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df8m1

New AAD made in USA

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15 hours ago, gowlerk said:

Skydivers get very emotional about AADs.

Yes they do lol. Jumpers and brand loyalty go hand in hand :)

And I will admit I got a little "ruffled" by that one lol.:tongue: 

That kind of challenge is actually good for me though, as it gives me a chance to practice addressing the concerns, (in this instance doubts) regarding the technical aspects of this AAD from a technical and marketing position which is something that I will have to be able to do on the spot and without hesitation. I am a lot better at building things then selling them lol.

Keep the challenges coming!!

 

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23 hours ago, df8m1 said:

A thought just occurred to me. If the cell phone companies only manufactured the first flip phones that only call and text, then I bet after 25 years of refinement of that (now basic) functionality I bet the batteries would last for years too lol.  What most people don’t realize is that the smart phone designers have been able to maintain the same size case because they were able to make the electronics smaller so there is more room for a larger capacity battery lol.

They still make basic flip phones. I use one. 

And yes, the battery lasts and lasts (not years, but still a long time). 

 

This is a fascinating product. 
I'm not in the market for an AAD for a while, but I think this one would be worth considering when the time comes.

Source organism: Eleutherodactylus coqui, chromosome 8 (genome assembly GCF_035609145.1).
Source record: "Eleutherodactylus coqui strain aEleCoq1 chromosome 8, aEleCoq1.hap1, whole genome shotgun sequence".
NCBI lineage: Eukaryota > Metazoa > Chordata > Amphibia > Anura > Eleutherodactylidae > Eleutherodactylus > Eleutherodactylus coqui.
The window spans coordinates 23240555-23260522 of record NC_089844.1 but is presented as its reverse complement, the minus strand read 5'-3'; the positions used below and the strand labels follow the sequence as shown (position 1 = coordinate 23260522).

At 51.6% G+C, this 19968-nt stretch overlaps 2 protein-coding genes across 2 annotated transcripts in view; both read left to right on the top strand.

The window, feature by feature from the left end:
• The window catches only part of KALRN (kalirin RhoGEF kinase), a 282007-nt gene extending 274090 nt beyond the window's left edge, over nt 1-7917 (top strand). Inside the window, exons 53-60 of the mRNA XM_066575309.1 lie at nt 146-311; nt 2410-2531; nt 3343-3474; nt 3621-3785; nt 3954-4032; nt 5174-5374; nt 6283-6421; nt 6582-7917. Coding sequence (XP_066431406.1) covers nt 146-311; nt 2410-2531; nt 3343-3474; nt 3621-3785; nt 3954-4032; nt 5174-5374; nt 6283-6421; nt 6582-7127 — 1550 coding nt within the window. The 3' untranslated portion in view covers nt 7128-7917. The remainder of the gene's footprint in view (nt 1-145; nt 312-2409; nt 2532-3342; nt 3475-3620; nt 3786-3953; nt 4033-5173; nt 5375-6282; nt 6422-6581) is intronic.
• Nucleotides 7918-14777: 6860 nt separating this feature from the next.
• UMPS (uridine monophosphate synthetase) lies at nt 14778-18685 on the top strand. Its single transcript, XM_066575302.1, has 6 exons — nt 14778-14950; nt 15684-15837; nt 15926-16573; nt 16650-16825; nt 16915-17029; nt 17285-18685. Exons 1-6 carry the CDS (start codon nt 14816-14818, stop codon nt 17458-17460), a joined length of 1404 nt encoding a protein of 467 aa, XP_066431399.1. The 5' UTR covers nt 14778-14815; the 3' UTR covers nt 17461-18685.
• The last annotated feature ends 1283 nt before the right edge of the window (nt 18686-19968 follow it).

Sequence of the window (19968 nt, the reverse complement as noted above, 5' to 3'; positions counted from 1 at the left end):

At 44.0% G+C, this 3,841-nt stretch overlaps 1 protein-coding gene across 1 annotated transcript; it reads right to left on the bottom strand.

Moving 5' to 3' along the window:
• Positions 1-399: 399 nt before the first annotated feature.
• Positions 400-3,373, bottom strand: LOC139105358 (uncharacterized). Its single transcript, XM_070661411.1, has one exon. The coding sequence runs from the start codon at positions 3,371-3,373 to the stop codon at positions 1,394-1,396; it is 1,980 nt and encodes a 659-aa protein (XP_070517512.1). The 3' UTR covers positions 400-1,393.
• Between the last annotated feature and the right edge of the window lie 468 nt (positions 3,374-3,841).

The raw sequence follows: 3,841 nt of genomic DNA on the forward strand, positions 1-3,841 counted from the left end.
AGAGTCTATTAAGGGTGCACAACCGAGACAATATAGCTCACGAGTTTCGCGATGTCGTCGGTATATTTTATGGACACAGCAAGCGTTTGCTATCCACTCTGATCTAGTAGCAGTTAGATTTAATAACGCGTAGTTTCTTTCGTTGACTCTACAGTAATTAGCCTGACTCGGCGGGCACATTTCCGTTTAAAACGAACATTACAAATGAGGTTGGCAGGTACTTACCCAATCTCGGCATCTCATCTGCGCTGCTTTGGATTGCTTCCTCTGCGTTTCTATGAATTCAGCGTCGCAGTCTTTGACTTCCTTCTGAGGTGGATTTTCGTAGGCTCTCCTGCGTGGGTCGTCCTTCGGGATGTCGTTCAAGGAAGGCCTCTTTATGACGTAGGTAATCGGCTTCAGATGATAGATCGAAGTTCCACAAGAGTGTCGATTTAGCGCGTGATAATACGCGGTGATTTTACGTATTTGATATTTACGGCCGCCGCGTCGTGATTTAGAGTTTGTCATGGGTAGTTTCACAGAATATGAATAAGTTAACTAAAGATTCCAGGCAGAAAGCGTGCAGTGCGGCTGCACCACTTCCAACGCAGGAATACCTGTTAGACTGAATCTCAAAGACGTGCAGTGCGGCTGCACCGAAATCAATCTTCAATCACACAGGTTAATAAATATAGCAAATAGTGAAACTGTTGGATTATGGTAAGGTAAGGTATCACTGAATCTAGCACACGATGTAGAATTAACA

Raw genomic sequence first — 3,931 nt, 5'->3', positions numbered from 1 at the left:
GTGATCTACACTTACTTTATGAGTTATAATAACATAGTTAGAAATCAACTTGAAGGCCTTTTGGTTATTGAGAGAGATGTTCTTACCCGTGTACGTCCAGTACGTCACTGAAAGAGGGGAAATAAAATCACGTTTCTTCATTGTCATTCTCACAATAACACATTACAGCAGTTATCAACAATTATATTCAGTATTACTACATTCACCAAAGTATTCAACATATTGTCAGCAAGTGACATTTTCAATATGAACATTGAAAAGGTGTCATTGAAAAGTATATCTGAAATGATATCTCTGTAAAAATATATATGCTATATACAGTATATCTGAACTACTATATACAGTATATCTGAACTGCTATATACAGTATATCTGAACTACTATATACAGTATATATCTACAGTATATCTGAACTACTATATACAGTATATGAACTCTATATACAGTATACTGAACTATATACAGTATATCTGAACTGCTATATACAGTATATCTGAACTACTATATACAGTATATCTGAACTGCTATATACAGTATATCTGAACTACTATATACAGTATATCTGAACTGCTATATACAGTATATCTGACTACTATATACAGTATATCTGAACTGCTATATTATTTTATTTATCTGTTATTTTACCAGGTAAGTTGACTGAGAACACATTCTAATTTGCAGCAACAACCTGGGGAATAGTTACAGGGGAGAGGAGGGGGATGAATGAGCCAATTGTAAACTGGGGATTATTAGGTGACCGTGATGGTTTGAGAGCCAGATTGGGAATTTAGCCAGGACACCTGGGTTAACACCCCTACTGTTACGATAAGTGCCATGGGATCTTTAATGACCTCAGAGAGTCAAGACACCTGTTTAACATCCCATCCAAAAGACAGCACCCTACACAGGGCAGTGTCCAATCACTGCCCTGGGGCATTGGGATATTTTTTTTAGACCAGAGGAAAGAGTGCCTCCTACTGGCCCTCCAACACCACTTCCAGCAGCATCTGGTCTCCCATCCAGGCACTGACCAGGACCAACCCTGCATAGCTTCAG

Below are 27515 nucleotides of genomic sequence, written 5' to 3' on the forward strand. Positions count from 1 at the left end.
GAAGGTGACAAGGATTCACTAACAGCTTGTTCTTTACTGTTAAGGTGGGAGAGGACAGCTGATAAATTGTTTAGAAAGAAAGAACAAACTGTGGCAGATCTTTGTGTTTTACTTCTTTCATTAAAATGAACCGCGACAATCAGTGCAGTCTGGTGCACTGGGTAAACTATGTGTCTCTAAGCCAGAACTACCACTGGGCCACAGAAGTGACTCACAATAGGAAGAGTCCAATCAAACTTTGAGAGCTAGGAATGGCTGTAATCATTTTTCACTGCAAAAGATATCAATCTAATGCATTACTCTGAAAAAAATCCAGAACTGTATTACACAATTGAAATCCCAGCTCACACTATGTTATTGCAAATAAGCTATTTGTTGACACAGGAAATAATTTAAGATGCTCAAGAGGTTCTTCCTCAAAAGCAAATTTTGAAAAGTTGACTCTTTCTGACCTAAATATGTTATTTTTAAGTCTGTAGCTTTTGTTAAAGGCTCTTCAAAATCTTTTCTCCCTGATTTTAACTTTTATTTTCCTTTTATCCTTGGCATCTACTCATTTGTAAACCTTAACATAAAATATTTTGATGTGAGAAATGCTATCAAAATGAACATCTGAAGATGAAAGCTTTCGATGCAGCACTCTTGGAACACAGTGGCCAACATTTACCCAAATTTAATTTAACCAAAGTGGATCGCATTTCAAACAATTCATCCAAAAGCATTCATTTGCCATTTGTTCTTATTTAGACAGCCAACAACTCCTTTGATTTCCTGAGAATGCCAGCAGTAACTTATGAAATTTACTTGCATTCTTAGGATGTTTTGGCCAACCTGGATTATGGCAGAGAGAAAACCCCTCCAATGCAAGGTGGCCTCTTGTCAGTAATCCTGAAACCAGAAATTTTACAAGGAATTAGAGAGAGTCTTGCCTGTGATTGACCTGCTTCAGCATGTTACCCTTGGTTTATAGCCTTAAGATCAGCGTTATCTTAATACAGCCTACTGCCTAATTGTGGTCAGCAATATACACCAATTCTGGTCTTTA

How would the 'shelf life' on the batteries be? 
1000 jumps would last me a long, long time (longer than current AADs last). 

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On 1/24/2020 at 6:12 AM, ChrisHoward said:

So there is the M2 apparently. I am not going to use that as any Standard Bench mark, especially considering it's relatively short field history (I will wait until one lasts its 15 years 1st).

 

Mars has been making AADs for more than 20 years. They are by no means new to the market. They just havent been making the M2 AAD for 20 years, but they have had other versions for other markets. I was wrong on the 10k number, it's 15k as Mars states. However, as has been said previously, all current AAD manufactures (Cypress, Mars, Vigil) are making AADs which do not require service for a minimum of 10 years. As a result, 10 years is the de facto standard because literally everyone that is making an AAD at this very moment is operating to that specification.

However, I was not aware his product had field replaceable batteries so that moots my point. My concern was more with the returning of the AAD than with the actual battery itself.

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(edited)
On 12/1/2019 at 1:36 PM, df8m1 said:

I am always surprised how fast time goes by when one is having fun lol.. I didn’t mean to go this long without an update, so I will bring everyone up to speed.

My team and I have been focused on the military AADs (Static Line and Manned Free Fall) fine tuning the hardware and firing algorithms, and I am pleased with how each AAD is turning out. I am trying to be mindful of the workload, as I do not want to burn my team out, so the evolvement has been slower but steady.

Now that my confidence in the military AADs is high, I will be turning my attention to the Sport AAD hardware and firing algorithms. It was my initial intention that the military and sport hardware would be the same, but the features that the military is asking for require hardware and software that is not of value to the sport market, and in an effort to keep the cost of the sport AAD down and reduce power consumption, dedicated sport AAD hardware is needed.

Fortunately, the changes are mostly elimination of components, such as the BLE, and changing out the 32MB Micro SD-card with smaller but less power hunger onboard memory, so the revision design effort will not be bad. It just takes time to make the changes and have them reviewed, update based on the results of the review, resubmit for design review, yada yada.. Very important process, but can take some time.

I also have been making some changes to little things from a “fit and finish/feel/perception” perspective. So far the changes have increased quality feel and performance while reducing the cost. Details are important to me and I am glad we are taking our time to get it right.